Treating VSMCs with Ang II leads to altered HIF-1α proline hydroxylation, decreased pVHL binding, reduced HIF-1α ubiquitination, and proteasomal degradation leading to increased HIF-1α stabilization (Page et al., 2008
). ROS generation plays a pivotal role in these Ang II–mediated effects on the HIF-1 system. Our current work now identifies mitochondrial-derived ROS as essential intermediates leading to the stabilization of HIF-1α, the activation of HIF-1, increased in HIF-1 target gene expression, and associated cellular effects, such as VSMC migration.
It is well accepted that the NADPH oxidase plays a primary role in VSMC biology. noxROS have been implicated in various VSMC signaling mechanisms originating from AT1
receptor activation after Ang II stimulation (Garrido and Griendling, 2009
). noxROS have been implicated in increasing HIF-1α translation (Page et al., 2002
; Lauzier et al., 2007
). Additionally, a recent study showed the involvement of the NADPH oxidase in HIF-2 stabilization (Diebold et al., 2010
). Because Ang II–induced HIF-1α stability was ROS dependent, our first studies pushed us to investigate the role of the NADPH oxidase and noxROS in HIF-1α stabilization. Under our conditions, the NADPH oxidase does not play a major role in HIF-1α accumulation. This is shown here by targeting p22phox
by RNAi and using the specific NADPH inhibitor, VAS2870. However, siRNA against other NADPH oxidase subunits, including Nox1, Nox4 and p47phox
, were equally ineffective to block HIF-1α accumulation after Ang II treatment. (D. A. Patten, E. L. Pagé, and D. E. Richard, unpublished observations). These unexpected results led us to demonstrate here that mitochondrial/complex III–generated mtROS are indispensable for HIF-1 activation by Ang II. It is important to note that the NADPH oxidase and the mitochondria are not the only ROS-generating systems in VSMCs (San Martin and Griendling, 2010
). It is possible that the activity of other oxidases and ROS generators may affect HIF-1 activation at different levels. Continued studies in this area will clarify the role of other oxidases and ROS generators on HIF-1 activation in nonhypoxic conditions.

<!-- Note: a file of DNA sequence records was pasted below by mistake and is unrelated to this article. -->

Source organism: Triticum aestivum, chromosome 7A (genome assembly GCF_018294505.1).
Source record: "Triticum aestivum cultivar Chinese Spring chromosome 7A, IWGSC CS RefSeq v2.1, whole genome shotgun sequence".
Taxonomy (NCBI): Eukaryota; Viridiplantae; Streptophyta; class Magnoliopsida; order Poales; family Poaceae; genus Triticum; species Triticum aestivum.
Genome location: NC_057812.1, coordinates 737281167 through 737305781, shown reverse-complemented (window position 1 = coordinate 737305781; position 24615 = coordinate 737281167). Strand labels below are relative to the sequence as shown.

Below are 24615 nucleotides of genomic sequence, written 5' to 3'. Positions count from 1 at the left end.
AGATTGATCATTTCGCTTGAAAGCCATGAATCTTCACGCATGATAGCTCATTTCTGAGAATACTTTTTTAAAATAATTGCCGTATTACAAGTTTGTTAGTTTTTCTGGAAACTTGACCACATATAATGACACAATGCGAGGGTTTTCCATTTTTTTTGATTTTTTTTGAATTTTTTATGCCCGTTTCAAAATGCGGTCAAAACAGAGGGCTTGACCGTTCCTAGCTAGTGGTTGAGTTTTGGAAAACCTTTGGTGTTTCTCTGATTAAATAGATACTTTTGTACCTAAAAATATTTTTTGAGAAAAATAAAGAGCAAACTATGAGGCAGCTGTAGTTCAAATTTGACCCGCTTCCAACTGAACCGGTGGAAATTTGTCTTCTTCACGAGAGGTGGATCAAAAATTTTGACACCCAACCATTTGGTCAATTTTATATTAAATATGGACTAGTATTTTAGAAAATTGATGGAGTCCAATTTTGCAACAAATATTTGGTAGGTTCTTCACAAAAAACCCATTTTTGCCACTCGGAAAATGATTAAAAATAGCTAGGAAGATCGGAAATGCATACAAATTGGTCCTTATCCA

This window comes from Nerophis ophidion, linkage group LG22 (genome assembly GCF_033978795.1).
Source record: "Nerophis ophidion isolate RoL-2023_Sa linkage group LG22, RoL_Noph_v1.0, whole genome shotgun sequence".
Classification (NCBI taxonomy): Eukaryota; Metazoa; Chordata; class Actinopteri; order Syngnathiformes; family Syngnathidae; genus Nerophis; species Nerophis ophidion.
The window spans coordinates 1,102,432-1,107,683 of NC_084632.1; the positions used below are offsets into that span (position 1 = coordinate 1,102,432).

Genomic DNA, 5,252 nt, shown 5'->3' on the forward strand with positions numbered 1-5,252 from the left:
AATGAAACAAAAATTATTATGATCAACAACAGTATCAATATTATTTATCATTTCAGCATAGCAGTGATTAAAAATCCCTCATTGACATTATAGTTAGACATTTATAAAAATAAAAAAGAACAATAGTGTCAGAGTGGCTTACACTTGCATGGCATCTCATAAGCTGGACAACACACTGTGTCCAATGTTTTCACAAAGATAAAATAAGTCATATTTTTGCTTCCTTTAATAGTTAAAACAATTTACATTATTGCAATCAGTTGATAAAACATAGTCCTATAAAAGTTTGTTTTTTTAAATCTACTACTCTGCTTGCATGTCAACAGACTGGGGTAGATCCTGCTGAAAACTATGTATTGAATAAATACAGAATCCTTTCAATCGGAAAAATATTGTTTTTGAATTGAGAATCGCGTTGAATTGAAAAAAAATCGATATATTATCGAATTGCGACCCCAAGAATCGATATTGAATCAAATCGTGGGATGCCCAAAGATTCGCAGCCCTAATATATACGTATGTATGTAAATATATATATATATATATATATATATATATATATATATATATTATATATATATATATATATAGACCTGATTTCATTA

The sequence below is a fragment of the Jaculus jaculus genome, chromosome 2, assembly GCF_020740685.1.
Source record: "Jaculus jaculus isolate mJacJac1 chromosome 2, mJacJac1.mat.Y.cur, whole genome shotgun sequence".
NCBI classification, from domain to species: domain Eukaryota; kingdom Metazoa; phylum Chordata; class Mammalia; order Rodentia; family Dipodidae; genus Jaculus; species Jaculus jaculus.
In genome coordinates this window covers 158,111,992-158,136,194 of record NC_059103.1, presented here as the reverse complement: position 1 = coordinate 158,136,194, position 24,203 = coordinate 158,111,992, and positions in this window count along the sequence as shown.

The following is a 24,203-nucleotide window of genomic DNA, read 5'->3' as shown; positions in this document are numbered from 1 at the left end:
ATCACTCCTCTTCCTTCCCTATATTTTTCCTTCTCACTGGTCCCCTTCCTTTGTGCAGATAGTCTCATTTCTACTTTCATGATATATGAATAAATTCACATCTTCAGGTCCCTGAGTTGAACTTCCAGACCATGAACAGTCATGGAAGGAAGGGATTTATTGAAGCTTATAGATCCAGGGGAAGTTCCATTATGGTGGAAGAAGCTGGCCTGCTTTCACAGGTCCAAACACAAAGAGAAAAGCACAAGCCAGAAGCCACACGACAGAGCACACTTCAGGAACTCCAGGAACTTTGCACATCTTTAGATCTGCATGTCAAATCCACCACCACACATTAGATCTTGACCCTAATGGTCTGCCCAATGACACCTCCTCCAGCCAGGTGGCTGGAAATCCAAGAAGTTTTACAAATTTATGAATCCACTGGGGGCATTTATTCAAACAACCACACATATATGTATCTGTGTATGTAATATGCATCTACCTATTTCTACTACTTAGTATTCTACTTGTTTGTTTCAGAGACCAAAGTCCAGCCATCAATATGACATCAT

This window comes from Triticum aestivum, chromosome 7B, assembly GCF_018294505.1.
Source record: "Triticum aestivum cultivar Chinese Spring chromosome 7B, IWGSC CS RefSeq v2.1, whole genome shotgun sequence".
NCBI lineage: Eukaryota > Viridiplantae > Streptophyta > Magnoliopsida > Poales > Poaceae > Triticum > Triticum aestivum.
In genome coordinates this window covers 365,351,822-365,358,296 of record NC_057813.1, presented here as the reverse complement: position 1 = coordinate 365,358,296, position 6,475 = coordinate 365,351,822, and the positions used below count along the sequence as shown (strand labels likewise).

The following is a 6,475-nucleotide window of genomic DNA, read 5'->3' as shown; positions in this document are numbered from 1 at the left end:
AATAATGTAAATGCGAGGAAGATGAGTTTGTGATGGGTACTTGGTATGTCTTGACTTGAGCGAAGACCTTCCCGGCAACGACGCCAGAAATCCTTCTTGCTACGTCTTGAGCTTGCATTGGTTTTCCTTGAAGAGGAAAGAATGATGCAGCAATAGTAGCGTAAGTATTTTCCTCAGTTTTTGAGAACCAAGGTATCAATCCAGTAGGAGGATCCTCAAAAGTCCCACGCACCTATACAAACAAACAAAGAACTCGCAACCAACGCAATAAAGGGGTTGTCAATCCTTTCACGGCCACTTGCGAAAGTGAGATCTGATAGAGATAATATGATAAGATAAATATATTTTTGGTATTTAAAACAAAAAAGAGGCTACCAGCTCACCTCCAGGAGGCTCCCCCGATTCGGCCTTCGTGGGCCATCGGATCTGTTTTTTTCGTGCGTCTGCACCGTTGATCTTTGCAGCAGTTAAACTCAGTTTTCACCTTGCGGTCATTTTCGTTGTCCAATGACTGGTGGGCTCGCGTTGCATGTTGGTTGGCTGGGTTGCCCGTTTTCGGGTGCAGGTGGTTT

Our previous work described that DPI, which blocks ROS generation through its inhibitory effects on flavoprotein-containing enzymes, blocked HIF-1α accumulation during Ang II treatment. We suggested this was mediated through the inhibition of the NADPH oxidase. Not surprisingly, it has been reported that DPI is not a specific NADPH oxidase inhibitor (Hutchinson et al., 2007
; Aldieri et al., 2008
). Moreover, DPI inhibits all flavin-containing enzymes, including those found in the mitochondria (Li and Trush, 1998
). Here, our work shows that DPI does indeed block mtROS generation in VSMCs during Ang II treatment and indicates that DPI blocks HIF-1α stabilization by Ang II.
Our results show that mtROS are essential for blocking HIF-1α hydroxylation and pVHL binding during Ang II treatment. It is well accepted that hydroxylation of proline residues 564 and 402 (Pro402
) of human HIF-1α regulates pVHL-mediated proteasomal degradation (Ivan et al., 2001
; Masson et al., 2001
). Further studies indicated that the modification of only one of these proline residues is sufficient to stabilize HIF-1α (Chan et al., 2005
). Our previous work demonstrated that treating VSMCs with Ang II primarily suppressed the hydroxylation of Pro402
(Page et al., 2008
). In agreement with these observations, here we show that mtROS are responsible for decreasing Pro402
hydroxylation while Pro564
hydroxylation is mostly unaffected. Taken together, our results show that increased mtROS results in an inactivation of PHD.
is known to be an important mediator of the effects of Ang II on VSMC (Zafari et al., 1998
). Our previous studies demonstrated that H2
led to the inhibition of PHD activity, as measured by reduced pVHL/HIF-1α binding (Page et al., 2008